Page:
AS: Exactly. And when a Conservative government wants to encourage lending, what does it do?

JG (with distaste): It makes borrowers reward lenders for lending.

AS: And what do you think the rabbis did שלא תנעול דלת, to encourage lending?

JG (resigned): I hear.

AS: I'll spell it out anyway, for fun: They made the borrowers pay. They required better-quality payment, and lowered the bar on evidence and collection methods, to create incentives for lending.

JG: But they did want to expand credit, still.

AS: Yes - All in the name of business. And that prozbul Hillel created to ensure that people would lend? It got rid of the shemitah nullification of loans. He encouraged lending by punishing the borrower and helping the lender.

JG folds his arms, pouting.

AS: Listen – You made a good case with those points about the Flood, and Sdom, and sharing wealth. And you're right about tzedakah, of course, and about the way the rabbis worked against price gouging.

JG: And you're right about the way they encouraged lending, I suppose. And about the Torah's protection of property rights.

AS: And don't forget R' Shimon ben Elazar's encouragement to make money while you have the chance.

JG: Yes, that too. So what do we end up with – some kind of wishy-washy, "To each his own?"

AS: Basically.

JG: Bummer.

AS: Glad you've seen the light.

Abraham Schapiro III gets up to leave. After a beat, Jonathan Goldberg follows him.

AS: Where do you think you're going?

JG: Coming with you to minchah - and then it's back to the protest.

The two exit stage left.

Thursday, December 8, 2011

Jews and Civil Rights Activism

This Shabbos our beit midrash will be holding an "Is it Jewish to Occupy Wall Street" Shabbaton at a local shul. On Friday night we're having a Civil Rights dinner program, and we'll discuss a pair of scenarios. Each table will have a set of sources to use in preparing their responses to the scenarios. Here's the material we plan to distribute [each table will have a sub-set of these sources]; I'd love to hear your thoughts:

Scenario #1: Police officers are indicted for harrassing members of a local minority, and a protest rally is held to challenge these practices. Should Jews participate in the protest? Why, and why not?

Devarim 10:19
And you shall love the stranger, for you were strangers in the land of Egypt.

Rambam, 12th century Egypt, Mishneh Torah Hilchot Melachim 10:12
It appears to me that we act with resident strangers [who have renounced idolatry] in the manner of the land and with acts of kindness as we do to Jews, for we are instructed to keep them alive, as it is written, 'You shall give it to the stranger in your gates, and he will eat it.' When the Sages said, 'We do not offer them greetings twice,' that was regarding idolaters, not resident strangers. Even regarding idolaters, the Sages instructed us to visit their sick, to bury their dead as we bury Jewish dead, and to support their indigent along with Jewish indigent, to promote peaceful paths, as it is written, 'Gd is good to all, and His mercy is upon all of His creations,' and 'Her paths are pleasant paths, and all of her ways are peace.'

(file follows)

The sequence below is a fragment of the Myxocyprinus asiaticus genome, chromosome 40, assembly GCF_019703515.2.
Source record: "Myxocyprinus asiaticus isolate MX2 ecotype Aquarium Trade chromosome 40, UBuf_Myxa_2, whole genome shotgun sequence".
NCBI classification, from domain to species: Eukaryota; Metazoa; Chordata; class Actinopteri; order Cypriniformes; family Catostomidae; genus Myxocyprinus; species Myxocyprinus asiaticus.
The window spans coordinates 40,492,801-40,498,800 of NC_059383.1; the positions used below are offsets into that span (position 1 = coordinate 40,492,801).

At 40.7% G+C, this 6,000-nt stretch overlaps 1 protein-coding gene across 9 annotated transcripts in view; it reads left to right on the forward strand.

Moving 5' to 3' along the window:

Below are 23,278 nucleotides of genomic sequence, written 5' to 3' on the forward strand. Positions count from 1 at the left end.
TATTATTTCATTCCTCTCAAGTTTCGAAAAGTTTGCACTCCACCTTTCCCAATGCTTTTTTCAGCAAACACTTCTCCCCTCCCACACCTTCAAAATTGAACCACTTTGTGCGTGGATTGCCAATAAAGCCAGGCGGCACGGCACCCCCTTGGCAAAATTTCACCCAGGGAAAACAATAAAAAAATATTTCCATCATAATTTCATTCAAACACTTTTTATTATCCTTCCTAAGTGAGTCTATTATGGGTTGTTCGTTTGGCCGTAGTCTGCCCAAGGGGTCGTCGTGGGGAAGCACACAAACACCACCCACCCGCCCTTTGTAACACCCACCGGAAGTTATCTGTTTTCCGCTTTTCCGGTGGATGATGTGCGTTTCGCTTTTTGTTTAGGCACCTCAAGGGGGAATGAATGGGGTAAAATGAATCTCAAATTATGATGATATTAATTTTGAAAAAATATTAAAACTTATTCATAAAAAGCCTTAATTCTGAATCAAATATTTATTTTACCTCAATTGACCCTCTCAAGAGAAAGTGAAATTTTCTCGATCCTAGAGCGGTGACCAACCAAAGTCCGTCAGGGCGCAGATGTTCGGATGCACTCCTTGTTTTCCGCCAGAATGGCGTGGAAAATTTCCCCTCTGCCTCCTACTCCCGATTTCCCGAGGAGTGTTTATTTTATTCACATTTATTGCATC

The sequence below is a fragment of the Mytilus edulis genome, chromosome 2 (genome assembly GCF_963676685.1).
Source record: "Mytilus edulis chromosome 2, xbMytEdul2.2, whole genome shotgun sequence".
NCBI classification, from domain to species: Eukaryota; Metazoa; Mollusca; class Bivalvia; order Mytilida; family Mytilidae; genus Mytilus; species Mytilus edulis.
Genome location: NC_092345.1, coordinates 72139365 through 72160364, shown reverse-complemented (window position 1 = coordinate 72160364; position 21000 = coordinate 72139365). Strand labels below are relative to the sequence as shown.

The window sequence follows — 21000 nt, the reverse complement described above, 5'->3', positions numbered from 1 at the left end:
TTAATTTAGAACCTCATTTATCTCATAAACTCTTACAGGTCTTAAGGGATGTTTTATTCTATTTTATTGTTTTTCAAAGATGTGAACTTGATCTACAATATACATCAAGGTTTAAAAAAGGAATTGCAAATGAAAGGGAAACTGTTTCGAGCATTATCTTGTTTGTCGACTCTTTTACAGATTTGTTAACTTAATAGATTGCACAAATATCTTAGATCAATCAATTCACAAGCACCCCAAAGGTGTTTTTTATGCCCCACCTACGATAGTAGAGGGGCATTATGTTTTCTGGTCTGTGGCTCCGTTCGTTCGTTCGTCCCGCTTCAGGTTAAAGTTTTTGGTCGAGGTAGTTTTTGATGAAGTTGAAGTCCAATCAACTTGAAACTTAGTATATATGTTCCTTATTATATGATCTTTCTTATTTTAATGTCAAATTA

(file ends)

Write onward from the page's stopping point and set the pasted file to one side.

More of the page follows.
Bereishit 33:12-17
And Esav said, "We will travel and go, and I will go with you." And Yaakov said to him, "My master knows that the children are weak and the nursing cattle are upon me, and they will be pushed for a day and all of the sheep will die. Let my master go before his servant. I will lead slowly, per the work before me and per the children, until I will come to my master, to Se'ir." And Esav said, "I will leave here with you, abandoning the nation that is with me." And Yaakov said, "Why should this find favour in the eyes of my master?"
And Esav returned to his path to Seir that day. And Yaakov travelled to Succot, where he built a house…

R' Naftali Tzvi Yehudah Berlin, 19th century Russia, Haameik Davar to Bereishit 33:1
[Yaakov said] "Why would travelling together find favor in the eyes of my master? Do not send me any of your men, for their company would be a burden for me." Esav understood from this that Yaakov's loving company with him was only due to temporary need, and that the idea of companionship with him and his men in general was not pleasing to him, and that Yaakov's eye was really toward dwelling securely, alone.

R' William Malev, Congregation Beth Yeshurun (Conservative), Houston, Texas, 1958; (The Temple Bombing, Melissa Fay Greene, pg. 183)
I certainly agree that martyrdom is perhaps the noblest service which anyone can render to a great cause. My only contention is that no one has the right to martyr somebody else for the cause he believes in. Certainly, the Jews of the South have the sovereign and unalienable right to become martyrs in the cause of desegregation if they so wish. I reject however any claim on the part of the national 'defense' organizations to impose martyrdom on the unwilling Jews of the South and to bask in their reflected glory of their self-sacrifice. It would seem to me that if they think so much of martyrdom, they ought to come down South and try it for themselves.

R' Yosef Dov Soloveichik, Confrontation, 1967
We cooperate with the members of other faith communities in all fields of constructive human endeavor, but, simultaneously with our integration into the general social framework, we engage in a movement of recoil and retrace our steps. In a word, we belong to the human society and, at the same time, we feel as strangers and outsiders.